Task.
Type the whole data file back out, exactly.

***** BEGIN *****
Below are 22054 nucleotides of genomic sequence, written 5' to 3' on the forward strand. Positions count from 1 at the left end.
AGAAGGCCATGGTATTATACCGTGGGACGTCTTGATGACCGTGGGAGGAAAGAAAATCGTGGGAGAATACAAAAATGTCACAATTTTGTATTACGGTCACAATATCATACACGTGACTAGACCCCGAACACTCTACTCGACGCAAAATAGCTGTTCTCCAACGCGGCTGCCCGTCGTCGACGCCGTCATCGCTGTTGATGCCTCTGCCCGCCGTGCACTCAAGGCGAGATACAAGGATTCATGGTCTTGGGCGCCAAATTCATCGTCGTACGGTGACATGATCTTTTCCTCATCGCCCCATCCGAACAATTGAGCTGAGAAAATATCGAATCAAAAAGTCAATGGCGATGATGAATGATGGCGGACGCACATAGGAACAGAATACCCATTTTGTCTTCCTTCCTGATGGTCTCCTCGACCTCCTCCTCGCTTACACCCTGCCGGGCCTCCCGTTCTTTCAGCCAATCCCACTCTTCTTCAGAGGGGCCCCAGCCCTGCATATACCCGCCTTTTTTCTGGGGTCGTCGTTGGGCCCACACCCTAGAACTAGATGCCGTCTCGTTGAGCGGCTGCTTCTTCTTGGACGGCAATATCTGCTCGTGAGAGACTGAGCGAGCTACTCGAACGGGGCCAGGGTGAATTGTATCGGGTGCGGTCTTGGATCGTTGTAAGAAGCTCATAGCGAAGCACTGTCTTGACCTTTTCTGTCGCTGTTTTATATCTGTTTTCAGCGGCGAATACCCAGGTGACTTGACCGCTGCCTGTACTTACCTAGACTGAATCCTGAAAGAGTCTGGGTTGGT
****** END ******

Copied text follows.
Below are 22054 nucleotides of genomic sequence, written 5' to 3' on the forward strand. Positions count from 1 at the left end.
AGAAGGCCATGGTATTATACCGTGGGACGTCTTGATGACCGTGGGAGGAAAGAAAATCGTGGGAGAATACAAAAATGTCACAATTTTGTATTACGGTCACAATATCATACACGTGACTAGACCCCGAACACTCTACTCGACGCAAAATAGCTGTTCTCCAACGCGGCTGCCCGTCGTCGACGCCGTCATCGCTGTTGATGCCTCTGCCCGCCGTGCACTCAAGGCGAGATACAAGGATTCATGGTCTTGGGCGCCAAATTCATCGTCGTACGGTGACATGATCTTTTCCTCATCGCCCCATCCGAACAATTGAGCTGAGAAAATATCGAATCAAAAAGTCAATGGCGATGATGAATGATGGCGGACGCACATAGGAACAGAATACCCATTTTGTCTTCCTTCCTGATGGTCTCCTCGACCTCCTCCTCGCTTACACCCTGCCGGGCCTCCCGTTCTTTCAGCCAATCCCACTCTTCTTCAGAGGGGCCCCAGCCCTGCATATACCCGCCTTTTTTCTGGGGTCGTCGTTGGGCCCACACCCTAGAACTAGATGCCGTCTCGTTGAGCGGCTGCTTCTTCTTGGACGGCAATATCTGCTCGTGAGAGACTGAGCGAGCTACTCGAACGGGGCCAGGGTGAATTGTATCGGGTGCGGTCTTGGATCGTTGTAAGAAGCTCATAGCGAAGCACTGTCTTGACCTTTTCTGTCGCTGTTTTATATCTGTTTTCAGCGGCGAATACCCAGGTGACTTGACCGCTGCCTGTACTTACCTAGACTGAATCCTGAAAGAGTCTGGGTTGGT